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SBC DIGEST: Pastor resigns after church disfellowshipped; Baptists respond to Kentucky flooding; SWBTS ‘worthy of imitation,’ Dockery says

Tennessee pastor resigns after SBC disfellowships church

By Baptist and Reflector Staff

NASHVILLE (BP) – After a Tennessee church was disfellowshipped by the SBC Executive Committee, its pastor resigned. Antioch Baptist Church in Sevierville, Tenn., was dropped for employing a pastor who is a convicted sex offender; it was among four churches disfellowshipped last month.

The EC decisions came during an executive session following the recommendations of the SBC Credentials Committee. The decisions were announced in a plenary session at the close of its two-day meeting in Nashville on Feb. 23.

Following the SBC action, Randy Leming Jr., pastor of Antioch Baptist Church since 2014, announced his resignation Sunday, Feb. 28. Leming declined to provide a statement to the Baptist and Reflector.

Leming pleaded guilty in 1998 to two counts of statutory rape of a minor when he served as pastor of Shiloh Baptist Church in Sevier County. The offenses occurred in May and June of 1994, when he was 31. He lost his appeal of the concurrent 18-month sentences he deemed harsh.

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Southern Baptists respond to historic Kentucky flood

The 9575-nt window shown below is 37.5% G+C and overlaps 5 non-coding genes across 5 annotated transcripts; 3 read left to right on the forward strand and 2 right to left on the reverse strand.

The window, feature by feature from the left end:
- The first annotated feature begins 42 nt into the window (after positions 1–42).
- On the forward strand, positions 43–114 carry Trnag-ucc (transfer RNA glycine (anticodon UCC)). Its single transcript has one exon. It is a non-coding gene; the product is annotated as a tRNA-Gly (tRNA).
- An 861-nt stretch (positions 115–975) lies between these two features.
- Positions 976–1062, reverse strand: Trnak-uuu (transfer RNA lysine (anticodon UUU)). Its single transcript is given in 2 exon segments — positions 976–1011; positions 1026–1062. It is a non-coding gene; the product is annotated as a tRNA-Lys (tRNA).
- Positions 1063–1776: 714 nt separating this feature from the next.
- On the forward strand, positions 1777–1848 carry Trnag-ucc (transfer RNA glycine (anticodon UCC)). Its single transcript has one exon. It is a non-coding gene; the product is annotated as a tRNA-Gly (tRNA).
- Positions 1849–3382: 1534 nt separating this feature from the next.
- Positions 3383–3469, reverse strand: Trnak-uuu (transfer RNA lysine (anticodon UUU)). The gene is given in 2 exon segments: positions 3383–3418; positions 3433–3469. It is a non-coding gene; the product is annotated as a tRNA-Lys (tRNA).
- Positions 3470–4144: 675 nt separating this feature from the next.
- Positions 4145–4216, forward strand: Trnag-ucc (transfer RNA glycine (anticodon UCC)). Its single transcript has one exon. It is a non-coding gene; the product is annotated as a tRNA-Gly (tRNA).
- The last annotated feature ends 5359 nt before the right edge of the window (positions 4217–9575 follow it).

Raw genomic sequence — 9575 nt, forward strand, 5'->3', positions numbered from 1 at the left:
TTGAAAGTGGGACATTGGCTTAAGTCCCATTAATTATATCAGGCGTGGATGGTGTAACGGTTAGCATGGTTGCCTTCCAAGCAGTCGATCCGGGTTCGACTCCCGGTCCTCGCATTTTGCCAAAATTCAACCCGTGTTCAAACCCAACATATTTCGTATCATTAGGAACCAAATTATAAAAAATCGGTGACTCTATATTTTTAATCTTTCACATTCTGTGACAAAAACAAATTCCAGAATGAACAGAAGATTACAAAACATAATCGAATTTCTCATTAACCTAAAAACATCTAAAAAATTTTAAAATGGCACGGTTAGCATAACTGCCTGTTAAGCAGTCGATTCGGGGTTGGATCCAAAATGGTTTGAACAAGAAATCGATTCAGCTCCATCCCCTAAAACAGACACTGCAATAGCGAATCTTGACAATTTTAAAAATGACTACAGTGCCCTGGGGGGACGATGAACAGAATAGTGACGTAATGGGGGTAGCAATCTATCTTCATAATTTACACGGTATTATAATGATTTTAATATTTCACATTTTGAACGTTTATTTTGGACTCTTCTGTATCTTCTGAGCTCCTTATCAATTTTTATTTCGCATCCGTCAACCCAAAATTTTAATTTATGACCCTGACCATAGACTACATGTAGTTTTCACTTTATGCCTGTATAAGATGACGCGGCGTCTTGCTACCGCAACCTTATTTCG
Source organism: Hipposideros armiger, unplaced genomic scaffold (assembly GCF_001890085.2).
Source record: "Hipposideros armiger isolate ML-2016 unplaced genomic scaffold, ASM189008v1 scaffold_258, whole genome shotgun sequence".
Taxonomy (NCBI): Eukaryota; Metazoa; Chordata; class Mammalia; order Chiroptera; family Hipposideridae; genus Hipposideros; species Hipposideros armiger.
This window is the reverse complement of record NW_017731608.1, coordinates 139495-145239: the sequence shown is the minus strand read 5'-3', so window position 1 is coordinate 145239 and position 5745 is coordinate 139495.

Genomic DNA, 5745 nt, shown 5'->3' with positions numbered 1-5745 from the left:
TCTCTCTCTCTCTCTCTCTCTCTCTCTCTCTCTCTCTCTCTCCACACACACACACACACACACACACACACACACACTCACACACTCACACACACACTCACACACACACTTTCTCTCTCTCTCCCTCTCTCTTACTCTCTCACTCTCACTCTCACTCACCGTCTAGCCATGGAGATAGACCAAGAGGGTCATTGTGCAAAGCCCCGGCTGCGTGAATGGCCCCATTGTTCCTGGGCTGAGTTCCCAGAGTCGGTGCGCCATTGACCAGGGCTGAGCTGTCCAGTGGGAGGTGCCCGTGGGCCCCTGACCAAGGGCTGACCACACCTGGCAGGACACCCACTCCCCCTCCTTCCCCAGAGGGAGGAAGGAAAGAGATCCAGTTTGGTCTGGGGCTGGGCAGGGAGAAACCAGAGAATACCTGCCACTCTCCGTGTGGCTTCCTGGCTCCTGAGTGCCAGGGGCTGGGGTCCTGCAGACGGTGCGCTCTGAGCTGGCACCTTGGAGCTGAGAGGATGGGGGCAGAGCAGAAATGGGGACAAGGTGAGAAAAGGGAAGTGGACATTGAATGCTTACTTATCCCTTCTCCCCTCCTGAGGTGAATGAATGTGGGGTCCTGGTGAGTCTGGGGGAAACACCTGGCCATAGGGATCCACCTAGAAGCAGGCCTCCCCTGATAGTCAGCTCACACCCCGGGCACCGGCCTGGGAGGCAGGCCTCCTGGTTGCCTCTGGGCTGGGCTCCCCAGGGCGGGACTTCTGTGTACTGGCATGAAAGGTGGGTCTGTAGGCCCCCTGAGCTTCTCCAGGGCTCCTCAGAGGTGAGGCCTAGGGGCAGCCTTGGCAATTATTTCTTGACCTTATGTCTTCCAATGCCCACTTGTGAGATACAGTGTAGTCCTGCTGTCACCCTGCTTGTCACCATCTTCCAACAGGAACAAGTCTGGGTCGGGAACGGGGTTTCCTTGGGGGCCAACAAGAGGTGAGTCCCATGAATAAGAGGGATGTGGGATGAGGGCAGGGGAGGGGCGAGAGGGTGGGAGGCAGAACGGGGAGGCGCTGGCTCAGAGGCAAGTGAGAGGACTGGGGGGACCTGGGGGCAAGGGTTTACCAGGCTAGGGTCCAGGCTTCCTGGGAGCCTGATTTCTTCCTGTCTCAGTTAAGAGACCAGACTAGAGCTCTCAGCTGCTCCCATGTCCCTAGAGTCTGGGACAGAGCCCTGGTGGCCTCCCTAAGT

By Natalie Sarrett/Send Relief

LOUISVILLE, Ky. (BP) – With some locations receiving more than 7.5 inches of rain in less than 24 hours last week, a large portion of Kentucky is experiencing historic levels of flooding. Many residents have never seen a weather phenomenon like this. Reports of nursing home evacuations, mass power outages and submerged vehicles continue to arise as relief efforts are ongoing.

“Hundreds and hundreds of homes have been damaged or destroyed in eight heavily impacted areas across the mountains of eastern Kentucky. This flooding is comparable to the 1957 floods that many claim to be the worst in Kentucky’s history,” Send Relief Crisis Response Director Coy Webb said. “The need is great, and it opens the door for us to reach out with the compassion of Christ and the hope of the Gospel. Send Relief is working with our valued SBDR partners to meet needs and change lives during this tragedy.”